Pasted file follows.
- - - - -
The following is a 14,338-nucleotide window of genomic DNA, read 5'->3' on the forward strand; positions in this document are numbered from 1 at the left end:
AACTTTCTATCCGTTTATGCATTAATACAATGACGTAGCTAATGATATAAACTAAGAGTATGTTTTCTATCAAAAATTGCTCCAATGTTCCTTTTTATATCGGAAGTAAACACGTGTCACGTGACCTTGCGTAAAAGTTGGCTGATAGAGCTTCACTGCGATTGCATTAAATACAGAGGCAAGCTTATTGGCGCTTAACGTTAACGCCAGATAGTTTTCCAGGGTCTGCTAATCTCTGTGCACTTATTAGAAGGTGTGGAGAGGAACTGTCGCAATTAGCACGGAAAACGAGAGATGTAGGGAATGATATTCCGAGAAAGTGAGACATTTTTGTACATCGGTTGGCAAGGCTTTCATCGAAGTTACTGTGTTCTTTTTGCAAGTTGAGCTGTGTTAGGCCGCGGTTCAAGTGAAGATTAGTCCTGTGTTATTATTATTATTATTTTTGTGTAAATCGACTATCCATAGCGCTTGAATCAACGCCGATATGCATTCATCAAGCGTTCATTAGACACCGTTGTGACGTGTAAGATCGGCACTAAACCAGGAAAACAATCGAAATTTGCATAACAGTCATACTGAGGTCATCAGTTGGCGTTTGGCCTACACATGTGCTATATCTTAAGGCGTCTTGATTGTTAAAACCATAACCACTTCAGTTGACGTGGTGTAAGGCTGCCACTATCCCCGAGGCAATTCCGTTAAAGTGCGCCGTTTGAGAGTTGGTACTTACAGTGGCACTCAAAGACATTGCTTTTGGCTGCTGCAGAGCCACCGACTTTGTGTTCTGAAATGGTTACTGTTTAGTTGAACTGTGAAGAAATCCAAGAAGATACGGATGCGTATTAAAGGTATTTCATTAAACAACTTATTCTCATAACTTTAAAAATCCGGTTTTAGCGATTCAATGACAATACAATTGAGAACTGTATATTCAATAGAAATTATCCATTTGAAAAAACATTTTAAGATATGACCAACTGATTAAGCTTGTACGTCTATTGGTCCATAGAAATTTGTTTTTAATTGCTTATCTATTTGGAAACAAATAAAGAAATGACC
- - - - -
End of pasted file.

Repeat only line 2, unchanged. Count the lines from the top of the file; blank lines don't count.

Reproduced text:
AACTTTCTATCCGTTTATGCATTAATACAATGACGTAGCTAATGATATAAACTAAGAGTATGTTTTCTATCAAAAATTGCTCCAATGTTCCTTTTTATATCGGAAGTAAACACGTGTCACGTGACCTTGCGTAAAAGTTGGCTGATAGAGCTTCACTGCGATTGCATTAAATACAGAGGCAAGCTTATTGGCGCTTAACGTTAACGCCAGATAGTTTTCCAGGGTCTGCTAATCTCTGTGCACTTATTAGAAGGTGTGGAGAGGAACTGTCGCAATTAGCACGGAAAACGAGAGATGTAGGGAATGATATTCCGAGAAAGTGAGACATTTTTGTACATCGGTTGGCAAGGCTTTCATCGAAGTTACTGTGTTCTTTTTGCAAGTTGAGCTGTGTTAGGCCGCGGTTCAAGTGAAGATTAGTCCTGTGTTATTATTATTATTATTTTTGTGTAAATCGACTATCCATAGCGCTTGAATCAACGCCGATATGCATTCATCAAGCGTTCATTAGACACCGTTGTGACGTGTAAGATCGGCACTAAACCAGGAAAACAATCGAAATTTGCATAACAGTCATACTGAGGTCATCAGTTGGCGTTTGGCCTACACATGTGCTATATCTTAAGGCGTCTTGATTGTTAAAACCATAACCACTTCAGTTGACGTGGTGTAAGGCTGCCACTATCCCCGAGGCAATTCCGTTAAAGTGCGCCGTTTGAGAGTTGGTACTTACAGTGGCACTCAAAGACATTGCTTTTGGCTGCTGCAGAGCCACCGACTTTGTGTTCTGAAATGGTTACTGTTTAGTTGAACTGTGAAGAAATCCAAGAAGATACGGATGCGTATTAAAGGTATTTCATTAAACAACTTATTCTCATAACTTTAAAAATCCGGTTTTAGCGATTCAATGACAATACAATTGAGAACTGTATATTCAATAGAAATTATCCATTTGAAAAAACATTTTAAGATATGACCAACTGATTAAGCTTGTACGTCTATTGGTCCATAGAAATTTGTTTTTAATTGCTTATCTATTTGGAAACAAATAAAGAAATGACC